Formula shortage prompts Iowa parents to explore alternative options

A University of Iowa Stead Family Children’s Hospital Project is a beacon of light as the nation deals with a formula shortage.


Grace Smith

Alexandra Frost observes empty shelves where baby formula normally sits at a grocery store in Iowa City on Wednesday, June 22, 2022. “The world should not be working like this,” Frost said.

Emily Delgado, News Reporter

The nationwide baby formula shortage has caused Iowa families to find other ways to feed their babies.

This crisis affected families all throughout the month of May, resulting in over 40 percent of formula brands being out of stock in stores.

Alexandra Frost, assistant teacher at Lionheart Early Learning Center, and a mom whose child was affected by the baby formula shortage, said at the beginning of the shortage, she was still able to find formula for her son at stores.

“Then it just got worse and worse and worse and every time you went to the store, it was like, okay, this one doesn’t have any formula and then you’d have to go to the next one and the next one and the next one,” Frost said. “Eventually it got to the point where none of the stores had any of the special formulas my son needed.”

The U.S. Department of Health and Human Services advises families to look for safe alternatives to deal with the effects of the shortage, including buying formulas from other countries or talking to pediatricians about alternatives.

Frost’s son has stomach problems, and, because of the shortage, she has had to change her son’s formula five times, causing him to lose weight and experience worsening stomach issues, including vomiting.

A solution for the shortage presented by the Department of Human Services is using breast milk as an alternative. Frost attempted to feed her son by breastfeeding him but was unable to come up with enough to feed him.

“I tried to go back to pumping, but my milk supply would not come back. So we kept trying to switch and we were basically having to use whatever we could find and it was making him really sick,” Frost said. “…it was very hard.”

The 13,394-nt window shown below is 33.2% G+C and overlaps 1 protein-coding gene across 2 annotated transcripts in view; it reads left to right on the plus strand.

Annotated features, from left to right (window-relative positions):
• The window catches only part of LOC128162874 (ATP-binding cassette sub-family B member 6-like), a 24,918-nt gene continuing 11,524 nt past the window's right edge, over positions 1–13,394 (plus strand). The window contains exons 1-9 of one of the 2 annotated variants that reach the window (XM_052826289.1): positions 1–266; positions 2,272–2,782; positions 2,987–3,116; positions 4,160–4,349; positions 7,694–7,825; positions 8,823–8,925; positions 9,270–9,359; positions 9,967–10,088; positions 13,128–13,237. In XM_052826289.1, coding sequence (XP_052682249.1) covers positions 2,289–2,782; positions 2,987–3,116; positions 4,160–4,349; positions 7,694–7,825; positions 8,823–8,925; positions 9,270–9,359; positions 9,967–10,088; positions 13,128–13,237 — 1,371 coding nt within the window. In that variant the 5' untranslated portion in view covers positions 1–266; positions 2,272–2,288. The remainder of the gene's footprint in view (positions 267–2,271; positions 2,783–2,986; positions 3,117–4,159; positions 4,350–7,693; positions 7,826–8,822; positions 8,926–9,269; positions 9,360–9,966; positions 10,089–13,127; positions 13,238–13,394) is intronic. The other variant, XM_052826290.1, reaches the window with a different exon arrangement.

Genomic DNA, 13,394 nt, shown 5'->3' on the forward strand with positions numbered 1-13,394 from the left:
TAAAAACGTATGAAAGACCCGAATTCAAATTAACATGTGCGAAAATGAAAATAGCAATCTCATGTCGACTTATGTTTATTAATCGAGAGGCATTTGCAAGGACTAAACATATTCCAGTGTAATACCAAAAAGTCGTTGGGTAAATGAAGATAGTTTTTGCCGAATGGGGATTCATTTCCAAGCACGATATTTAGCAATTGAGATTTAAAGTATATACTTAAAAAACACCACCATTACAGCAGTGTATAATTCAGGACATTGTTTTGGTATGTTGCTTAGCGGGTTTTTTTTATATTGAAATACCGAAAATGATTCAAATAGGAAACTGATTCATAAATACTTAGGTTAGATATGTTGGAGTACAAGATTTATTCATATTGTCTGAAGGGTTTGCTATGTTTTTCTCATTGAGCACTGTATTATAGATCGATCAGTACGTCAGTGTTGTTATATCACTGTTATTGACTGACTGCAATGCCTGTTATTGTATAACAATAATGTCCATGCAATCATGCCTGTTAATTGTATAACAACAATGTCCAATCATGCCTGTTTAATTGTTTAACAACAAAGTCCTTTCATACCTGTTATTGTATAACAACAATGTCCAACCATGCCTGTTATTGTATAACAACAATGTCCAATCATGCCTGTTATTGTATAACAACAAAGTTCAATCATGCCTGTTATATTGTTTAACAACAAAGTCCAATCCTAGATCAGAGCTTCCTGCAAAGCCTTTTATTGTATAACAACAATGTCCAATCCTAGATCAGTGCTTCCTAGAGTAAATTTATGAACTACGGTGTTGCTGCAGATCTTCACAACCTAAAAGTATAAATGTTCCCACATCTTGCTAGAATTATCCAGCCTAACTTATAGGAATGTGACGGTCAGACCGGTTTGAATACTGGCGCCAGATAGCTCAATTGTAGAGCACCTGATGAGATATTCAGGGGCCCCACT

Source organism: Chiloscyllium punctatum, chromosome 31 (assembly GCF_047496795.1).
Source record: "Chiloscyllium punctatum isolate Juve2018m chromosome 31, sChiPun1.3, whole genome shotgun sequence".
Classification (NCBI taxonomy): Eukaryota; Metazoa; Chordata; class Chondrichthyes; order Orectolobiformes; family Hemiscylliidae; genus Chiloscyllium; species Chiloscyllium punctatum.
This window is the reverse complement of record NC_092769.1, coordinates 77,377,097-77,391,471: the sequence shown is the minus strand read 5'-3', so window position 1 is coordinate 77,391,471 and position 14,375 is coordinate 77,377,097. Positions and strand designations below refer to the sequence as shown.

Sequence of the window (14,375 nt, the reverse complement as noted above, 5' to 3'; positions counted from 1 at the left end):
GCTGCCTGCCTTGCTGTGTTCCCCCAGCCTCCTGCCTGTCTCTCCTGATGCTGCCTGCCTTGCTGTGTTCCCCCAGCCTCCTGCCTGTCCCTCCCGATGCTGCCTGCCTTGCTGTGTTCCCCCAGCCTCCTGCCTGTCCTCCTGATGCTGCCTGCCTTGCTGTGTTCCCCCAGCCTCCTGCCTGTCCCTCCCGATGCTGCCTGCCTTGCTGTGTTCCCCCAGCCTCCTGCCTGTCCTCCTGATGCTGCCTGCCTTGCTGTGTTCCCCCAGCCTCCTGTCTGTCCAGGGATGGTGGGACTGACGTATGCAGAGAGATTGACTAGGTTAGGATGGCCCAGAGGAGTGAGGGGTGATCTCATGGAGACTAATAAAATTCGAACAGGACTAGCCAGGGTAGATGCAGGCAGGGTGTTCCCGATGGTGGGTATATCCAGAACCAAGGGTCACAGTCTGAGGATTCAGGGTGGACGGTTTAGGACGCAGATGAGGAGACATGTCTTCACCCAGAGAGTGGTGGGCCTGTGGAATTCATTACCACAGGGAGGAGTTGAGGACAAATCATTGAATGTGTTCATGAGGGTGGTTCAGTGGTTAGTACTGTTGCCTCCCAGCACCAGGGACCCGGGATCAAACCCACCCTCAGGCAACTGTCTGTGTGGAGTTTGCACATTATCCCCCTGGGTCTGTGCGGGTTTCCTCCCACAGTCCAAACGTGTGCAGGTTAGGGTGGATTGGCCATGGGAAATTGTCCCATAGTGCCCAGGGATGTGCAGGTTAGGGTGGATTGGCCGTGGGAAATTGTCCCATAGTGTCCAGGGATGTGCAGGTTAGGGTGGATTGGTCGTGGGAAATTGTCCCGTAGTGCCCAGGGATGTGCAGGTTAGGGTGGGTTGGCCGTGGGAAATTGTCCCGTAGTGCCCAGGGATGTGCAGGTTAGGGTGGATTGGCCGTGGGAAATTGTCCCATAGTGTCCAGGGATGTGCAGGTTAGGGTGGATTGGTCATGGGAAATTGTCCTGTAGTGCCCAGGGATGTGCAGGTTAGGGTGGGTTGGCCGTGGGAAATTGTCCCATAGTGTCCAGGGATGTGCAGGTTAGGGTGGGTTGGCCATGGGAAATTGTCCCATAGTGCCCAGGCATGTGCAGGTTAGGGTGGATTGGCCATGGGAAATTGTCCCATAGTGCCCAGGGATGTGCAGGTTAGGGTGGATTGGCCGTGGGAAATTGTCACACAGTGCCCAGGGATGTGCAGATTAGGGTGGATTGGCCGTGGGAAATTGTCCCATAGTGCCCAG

The University of Iowa Stead Family Children’s Hospital’s Mother’s Milk Bank of Iowa is an organization that collects, stores, and distributes human milk to babies in need of milk.

Jean Drulis, director and co-founder of Mother’s Milk Bank of Iowa wrote in an email to The Daily Iowan that the bank had dispensed more milk in May than any other month in 2022.

“We are experiencing an increase in milk donors who mention the formula shortage and their desire to help.” Drulis wrote. “We are always in need of more donors and so appreciate their goodwill.”

All milk donated to the Mother’s Milk Bank of Iowa is pasteurized and tested for bacteria and is an accredited milk bank of the Human Milk Banking Association of North America.

Vickie Brandenburg, owner of Lionheart Early Learning Center, said breast milk is best when it comes to feeding a baby but understands it isn’t always an option for everyone or there is a preference for formula.

“I personally say, you know, a fed baby is what is important, whether it’s breast milk or whether it’s formula doesn’t matter. They just need to be a fed baby,” Brandenburg said.

Lionheart Early Learning Center was not vastly affected by the formula shortage as the majority of their kids are breastfed, but is working to support Frost and her family to try to find alternatives to formula.

“If they’ve gotten any emails from [the Department of Human Services], they were reaching out to let us know everything they were hearing they were passing along to try and help,” Frost said. “Even as a daycare center, there’s not much anyone could do because the formula just wasn’t being produced.”

The Iowa Department of Public Health said parents should not use homemade alternatives which do not include minerals and vitamins. And, the United States Food and Drug Administration has released a press release highlighting its efforts to combat the shortage.

“Babies have to be fed. So if they can’t get a formula, then there has to be another option. Babies can’t go hungry,” Frost said.

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